Tyler Lydon and Malachi Richardson, Syracuse: Lydon and Richardson became one of the most promising, and dangerous, freshmen combos in the country by the end of the season, with both playing major roles in leading Syracuse to the Final Four. There is some question over just how good the Orange will be next season, but there’s no arguing that losing their best perimeter scorer and their best front court shooter would be a massive blow. With both of them returning, we had Syracuse as a top 20 team in our preseason top 25.

Monte’ Morris, Iowa State: It goes without saying that Morris will be the best player on the Cyclones should he return next season. Without him, ISU will be in full blown rebuilding mode. With him, they’ll have a shot to be pretty good. Remember, when Steve Prohm had his best teams at Murray State, they were built around superstar guards. (UPDATE: Morris is returning to school.)

Chinanu Onuaku, Louisville: The Cardinals should be really good next season even if Onuaku stays in the draft, like many expect him to. But if he does return, we’re looking at a Louisville team that could crack the preseason top 10, as Onuaku was their best, and most physical, front court player last season.

Isaiah Taylor, Texas: Taylor is the perfect point guard for Shaka Smart’s ‘Havoc’ system, and with another influx of talented wings coming into the program, we should be seeing more ‘Havoc’ out of the Longhorns next season. Taylor has declared for the draft, but he has not signed with an agent. His return is the difference between the Longhorns being a real Big 12 contender and being a borderline top 25 team.

Melo Trimble, Maryland: We know how good Melo can be when he’s playing well. He was the biggest reason that Maryland was a top 20 team when he was a freshman. We also know what it means for Maryland when Melo is mortal, which is the biggest reason Maryland was only top 20 this past season. If he returns, the Terps will be relevant in the Big Ten next season. If he doesn’t, they’ll be a borderline top 25 team at best.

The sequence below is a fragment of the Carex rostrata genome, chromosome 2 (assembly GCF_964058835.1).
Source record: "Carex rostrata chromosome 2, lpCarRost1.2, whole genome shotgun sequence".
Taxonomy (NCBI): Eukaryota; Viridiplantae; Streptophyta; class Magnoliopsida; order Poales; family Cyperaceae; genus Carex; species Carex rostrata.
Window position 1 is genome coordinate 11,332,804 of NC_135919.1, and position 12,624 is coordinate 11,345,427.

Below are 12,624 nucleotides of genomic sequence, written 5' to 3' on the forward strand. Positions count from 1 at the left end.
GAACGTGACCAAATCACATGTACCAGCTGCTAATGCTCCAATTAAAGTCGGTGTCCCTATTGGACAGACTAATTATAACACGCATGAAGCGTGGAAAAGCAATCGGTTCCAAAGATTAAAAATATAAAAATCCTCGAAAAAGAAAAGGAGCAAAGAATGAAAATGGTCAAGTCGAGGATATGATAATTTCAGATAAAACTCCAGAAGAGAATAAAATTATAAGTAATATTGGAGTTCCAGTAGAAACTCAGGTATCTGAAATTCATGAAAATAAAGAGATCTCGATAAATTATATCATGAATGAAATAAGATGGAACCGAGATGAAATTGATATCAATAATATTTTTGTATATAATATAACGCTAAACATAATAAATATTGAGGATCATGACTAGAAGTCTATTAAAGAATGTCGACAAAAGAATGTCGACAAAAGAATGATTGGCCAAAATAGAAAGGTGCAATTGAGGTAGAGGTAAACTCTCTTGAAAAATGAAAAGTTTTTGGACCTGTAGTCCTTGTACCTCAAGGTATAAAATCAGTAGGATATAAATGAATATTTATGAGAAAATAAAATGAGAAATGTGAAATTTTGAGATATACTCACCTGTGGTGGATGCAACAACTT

Mo Watson, Creighton: If you’ve never seen Creighton play, you may not know about good Watson is. He and Kansas State transfer Marcus Foster will be one of, if not the best back court in college basketball next season … if Watson returns.

Tennessee center Tamari Key out for season with blood clots

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KNOXVILLE, Tenn. — Tennessee senior center Tamari Key will miss the rest of this season because of blood clots in her lungs, coach Kellie Harper said.

Doctors found the issue during testing. Key is expected to make a full recovery after treatment from University of Tennessee doctors, Harper said, adding that her sole concern is Key getting the medical care she needs to heal and return to full strength.

Key missed the first game of her career in a win Tuesday night over Chattanooga after playing her first 99.

“This is much bigger than basketball. We are so grateful that this medical condition was caught,” Harper said in a statement. “Our entire program will be right beside Tamari during this process and welcomes prayers and positive thoughts from Lady Vol Nation and beyond.”

The Lady Vols opened the season ranked fifth but currently are 5-5.

The 6-foot-6 Key from Cary, North Carolina, currently is Tennessee’s third-leading scorer averaging 8.4 points a game and averaged 4.2 rebounds per game. She started all 34 games as the Lady Vols reached their first Sweet 16 since 2016 last season and set the school record with 119 blocked shots.